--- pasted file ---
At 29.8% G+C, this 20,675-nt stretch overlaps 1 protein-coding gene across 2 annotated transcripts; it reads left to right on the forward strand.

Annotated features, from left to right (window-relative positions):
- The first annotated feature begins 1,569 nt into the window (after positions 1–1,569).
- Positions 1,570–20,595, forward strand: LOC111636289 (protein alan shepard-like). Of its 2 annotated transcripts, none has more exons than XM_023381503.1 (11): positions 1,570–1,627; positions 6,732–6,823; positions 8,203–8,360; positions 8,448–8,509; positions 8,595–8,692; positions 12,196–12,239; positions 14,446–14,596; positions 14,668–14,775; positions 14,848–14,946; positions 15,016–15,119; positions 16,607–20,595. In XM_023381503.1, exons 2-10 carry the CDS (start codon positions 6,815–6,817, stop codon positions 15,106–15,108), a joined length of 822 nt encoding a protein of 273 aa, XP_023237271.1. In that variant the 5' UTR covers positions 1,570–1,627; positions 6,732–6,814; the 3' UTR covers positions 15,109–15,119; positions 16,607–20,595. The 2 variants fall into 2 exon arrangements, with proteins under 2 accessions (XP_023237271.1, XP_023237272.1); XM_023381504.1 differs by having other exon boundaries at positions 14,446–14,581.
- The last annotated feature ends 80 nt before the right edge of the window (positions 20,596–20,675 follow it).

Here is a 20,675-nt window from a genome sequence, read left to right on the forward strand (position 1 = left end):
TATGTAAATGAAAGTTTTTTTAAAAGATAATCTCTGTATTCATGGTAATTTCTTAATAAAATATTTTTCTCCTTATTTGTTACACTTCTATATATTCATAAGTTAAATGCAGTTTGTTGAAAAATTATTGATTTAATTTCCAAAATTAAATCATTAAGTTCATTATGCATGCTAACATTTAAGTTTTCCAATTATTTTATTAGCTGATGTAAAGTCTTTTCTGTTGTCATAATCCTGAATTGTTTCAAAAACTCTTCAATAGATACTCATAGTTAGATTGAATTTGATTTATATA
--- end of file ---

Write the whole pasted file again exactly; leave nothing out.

At 29.8% G+C, this 20,675-nt stretch overlaps 1 protein-coding gene across 2 annotated transcripts; it reads left to right on the forward strand.

Annotated features, from left to right (window-relative positions):
- The first annotated feature begins 1,569 nt into the window (after positions 1–1,569).
- Positions 1,570–20,595, forward strand: LOC111636289 (protein alan shepard-like). Of its 2 annotated transcripts, none has more exons than XM_023381503.1 (11): positions 1,570–1,627; positions 6,732–6,823; positions 8,203–8,360; positions 8,448–8,509; positions 8,595–8,692; positions 12,196–12,239; positions 14,446–14,596; positions 14,668–14,775; positions 14,848–14,946; positions 15,016–15,119; positions 16,607–20,595. In XM_023381503.1, exons 2-10 carry the CDS (start codon positions 6,815–6,817, stop codon positions 15,106–15,108), a joined length of 822 nt encoding a protein of 273 aa, XP_023237271.1. In that variant the 5' UTR covers positions 1,570–1,627; positions 6,732–6,814; the 3' UTR covers positions 15,109–15,119; positions 16,607–20,595. The 2 variants fall into 2 exon arrangements, with proteins under 2 accessions (XP_023237271.1, XP_023237272.1); XM_023381504.1 differs by having other exon boundaries at positions 14,446–14,581.
- The last annotated feature ends 80 nt before the right edge of the window (positions 20,596–20,675 follow it).

Here is a 20,675-nt window from a genome sequence, read left to right on the forward strand (position 1 = left end):
TATGTAAATGAAAGTTTTTTTAAAAGATAATCTCTGTATTCATGGTAATTTCTTAATAAAATATTTTTCTCCTTATTTGTTACACTTCTATATATTCATAAGTTAAATGCAGTTTGTTGAAAAATTATTGATTTAATTTCCAAAATTAAATCATTAAGTTCATTATGCATGCTAACATTTAAGTTTTCCAATTATTTTATTAGCTGATGTAAAGTCTTTTCTGTTGTCATAATCCTGAATTGTTTCAAAAACTCTTCAATAGATACTCATAGTTAGATTGAATTTGATTTATATA